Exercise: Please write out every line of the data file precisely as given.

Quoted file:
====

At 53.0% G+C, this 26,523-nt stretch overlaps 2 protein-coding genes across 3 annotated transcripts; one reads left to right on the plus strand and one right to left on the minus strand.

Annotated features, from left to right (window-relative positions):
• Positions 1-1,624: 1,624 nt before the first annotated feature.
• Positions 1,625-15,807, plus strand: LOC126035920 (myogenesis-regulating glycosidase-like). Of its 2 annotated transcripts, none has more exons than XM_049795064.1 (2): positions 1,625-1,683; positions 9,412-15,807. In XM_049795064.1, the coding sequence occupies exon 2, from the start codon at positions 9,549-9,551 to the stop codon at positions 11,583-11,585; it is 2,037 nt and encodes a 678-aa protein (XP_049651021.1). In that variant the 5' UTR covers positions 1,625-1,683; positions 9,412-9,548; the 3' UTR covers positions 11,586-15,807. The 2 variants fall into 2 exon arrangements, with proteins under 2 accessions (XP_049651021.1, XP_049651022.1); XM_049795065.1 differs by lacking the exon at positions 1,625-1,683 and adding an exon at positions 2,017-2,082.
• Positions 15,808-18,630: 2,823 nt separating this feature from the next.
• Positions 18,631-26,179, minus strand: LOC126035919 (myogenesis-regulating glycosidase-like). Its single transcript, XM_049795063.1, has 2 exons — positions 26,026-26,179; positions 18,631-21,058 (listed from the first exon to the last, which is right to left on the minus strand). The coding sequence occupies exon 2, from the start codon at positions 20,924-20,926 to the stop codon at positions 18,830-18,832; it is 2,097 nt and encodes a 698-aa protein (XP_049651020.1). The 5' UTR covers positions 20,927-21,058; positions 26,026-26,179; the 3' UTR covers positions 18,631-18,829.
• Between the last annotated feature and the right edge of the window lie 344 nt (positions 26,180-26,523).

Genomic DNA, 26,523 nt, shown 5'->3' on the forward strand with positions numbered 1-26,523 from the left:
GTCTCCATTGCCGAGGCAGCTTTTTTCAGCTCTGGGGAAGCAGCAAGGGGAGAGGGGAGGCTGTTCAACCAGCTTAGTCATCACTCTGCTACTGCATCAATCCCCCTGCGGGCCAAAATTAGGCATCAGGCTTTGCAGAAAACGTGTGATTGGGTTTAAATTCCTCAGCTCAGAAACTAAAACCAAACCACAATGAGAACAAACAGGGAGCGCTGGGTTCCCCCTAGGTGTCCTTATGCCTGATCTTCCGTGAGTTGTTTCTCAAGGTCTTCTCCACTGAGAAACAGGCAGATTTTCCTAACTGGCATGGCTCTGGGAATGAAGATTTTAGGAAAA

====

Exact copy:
At 53.0% G+C, this 26,523-nt stretch overlaps 2 protein-coding genes across 3 annotated transcripts; one reads left to right on the plus strand and one right to left on the minus strand.

Annotated features, from left to right (window-relative positions):
• Positions 1-1,624: 1,624 nt before the first annotated feature.
• Positions 1,625-15,807, plus strand: LOC126035920 (myogenesis-regulating glycosidase-like). Of its 2 annotated transcripts, none has more exons than XM_049795064.1 (2): positions 1,625-1,683; positions 9,412-15,807. In XM_049795064.1, the coding sequence occupies exon 2, from the start codon at positions 9,549-9,551 to the stop codon at positions 11,583-11,585; it is 2,037 nt and encodes a 678-aa protein (XP_049651021.1). In that variant the 5' UTR covers positions 1,625-1,683; positions 9,412-9,548; the 3' UTR covers positions 11,586-15,807. The 2 variants fall into 2 exon arrangements, with proteins under 2 accessions (XP_049651021.1, XP_049651022.1); XM_049795065.1 differs by lacking the exon at positions 1,625-1,683 and adding an exon at positions 2,017-2,082.
• Positions 15,808-18,630: 2,823 nt separating this feature from the next.
• Positions 18,631-26,179, minus strand: LOC126035919 (myogenesis-regulating glycosidase-like). Its single transcript, XM_049795063.1, has 2 exons — positions 26,026-26,179; positions 18,631-21,058 (listed from the first exon to the last, which is right to left on the minus strand). The coding sequence occupies exon 2, from the start codon at positions 20,924-20,926 to the stop codon at positions 18,830-18,832; it is 2,097 nt and encodes a 698-aa protein (XP_049651020.1). The 5' UTR covers positions 20,927-21,058; positions 26,026-26,179; the 3' UTR covers positions 18,631-18,829.
• Between the last annotated feature and the right edge of the window lie 344 nt (positions 26,180-26,523).

Genomic DNA, 26,523 nt, shown 5'->3' on the forward strand with positions numbered 1-26,523 from the left:
GTCTCCATTGCCGAGGCAGCTTTTTTCAGCTCTGGGGAAGCAGCAAGGGGAGAGGGGAGGCTGTTCAACCAGCTTAGTCATCACTCTGCTACTGCATCAATCCCCCTGCGGGCCAAAATTAGGCATCAGGCTTTGCAGAAAACGTGTGATTGGGTTTAAATTCCTCAGCTCAGAAACTAAAACCAAACCACAATGAGAACAAACAGGGAGCGCTGGGTTCCCCCTAGGTGTCCTTATGCCTGATCTTCCGTGAGTTGTTTCTCAAGGTCTTCTCCACTGAGAAACAGGCAGATTTTCCTAACTGGCATGGCTCTGGGAATGAAGATTTTAGGAAAA